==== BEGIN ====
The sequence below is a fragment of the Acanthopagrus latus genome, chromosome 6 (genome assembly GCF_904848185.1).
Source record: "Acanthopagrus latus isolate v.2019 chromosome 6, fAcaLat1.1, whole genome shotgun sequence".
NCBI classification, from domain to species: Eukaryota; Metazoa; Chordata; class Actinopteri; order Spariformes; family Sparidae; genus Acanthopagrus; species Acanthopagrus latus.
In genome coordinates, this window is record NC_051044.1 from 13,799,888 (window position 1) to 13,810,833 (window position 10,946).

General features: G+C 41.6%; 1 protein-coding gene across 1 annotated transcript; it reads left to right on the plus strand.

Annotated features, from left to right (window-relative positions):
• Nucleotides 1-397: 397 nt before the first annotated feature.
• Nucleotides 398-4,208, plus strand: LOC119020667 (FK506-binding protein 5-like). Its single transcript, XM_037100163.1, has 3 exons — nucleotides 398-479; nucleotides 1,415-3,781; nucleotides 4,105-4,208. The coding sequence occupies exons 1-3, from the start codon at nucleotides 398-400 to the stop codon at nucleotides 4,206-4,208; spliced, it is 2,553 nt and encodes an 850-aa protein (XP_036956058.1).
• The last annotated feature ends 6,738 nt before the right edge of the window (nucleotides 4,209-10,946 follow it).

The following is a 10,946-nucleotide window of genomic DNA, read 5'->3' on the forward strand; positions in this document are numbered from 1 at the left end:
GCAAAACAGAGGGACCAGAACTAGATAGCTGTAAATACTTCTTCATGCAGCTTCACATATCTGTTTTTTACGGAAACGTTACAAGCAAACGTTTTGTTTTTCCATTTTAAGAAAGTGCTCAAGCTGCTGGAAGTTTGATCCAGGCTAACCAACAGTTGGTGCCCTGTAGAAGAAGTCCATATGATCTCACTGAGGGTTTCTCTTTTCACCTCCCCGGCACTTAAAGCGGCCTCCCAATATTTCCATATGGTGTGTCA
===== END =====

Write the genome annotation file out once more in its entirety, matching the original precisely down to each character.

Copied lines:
The sequence below is a fragment of the Acanthopagrus latus genome, chromosome 6 (genome assembly GCF_904848185.1).
Source record: "Acanthopagrus latus isolate v.2019 chromosome 6, fAcaLat1.1, whole genome shotgun sequence".
NCBI classification, from domain to species: Eukaryota; Metazoa; Chordata; class Actinopteri; order Spariformes; family Sparidae; genus Acanthopagrus; species Acanthopagrus latus.
In genome coordinates, this window is record NC_051044.1 from 13,799,888 (window position 1) to 13,810,833 (window position 10,946).

General features: G+C 41.6%; 1 protein-coding gene across 1 annotated transcript; it reads left to right on the plus strand.

Annotated features, from left to right (window-relative positions):
• Nucleotides 1-397: 397 nt before the first annotated feature.
• Nucleotides 398-4,208, plus strand: LOC119020667 (FK506-binding protein 5-like). Its single transcript, XM_037100163.1, has 3 exons — nucleotides 398-479; nucleotides 1,415-3,781; nucleotides 4,105-4,208. The coding sequence occupies exons 1-3, from the start codon at nucleotides 398-400 to the stop codon at nucleotides 4,206-4,208; spliced, it is 2,553 nt and encodes an 850-aa protein (XP_036956058.1).
• The last annotated feature ends 6,738 nt before the right edge of the window (nucleotides 4,209-10,946 follow it).

The following is a 10,946-nucleotide window of genomic DNA, read 5'->3' on the forward strand; positions in this document are numbered from 1 at the left end:
GCAAAACAGAGGGACCAGAACTAGATAGCTGTAAATACTTCTTCATGCAGCTTCACATATCTGTTTTTTACGGAAACGTTACAAGCAAACGTTTTGTTTTTCCATTTTAAGAAAGTGCTCAAGCTGCTGGAAGTTTGATCCAGGCTAACCAACAGTTGGTGCCCTGTAGAAGAAGTCCATATGATCTCACTGAGGGTTTCTCTTTTCACCTCCCCGGCACTTAAAGCGGCCTCCCAATATTTCCATATGGTGTGTCA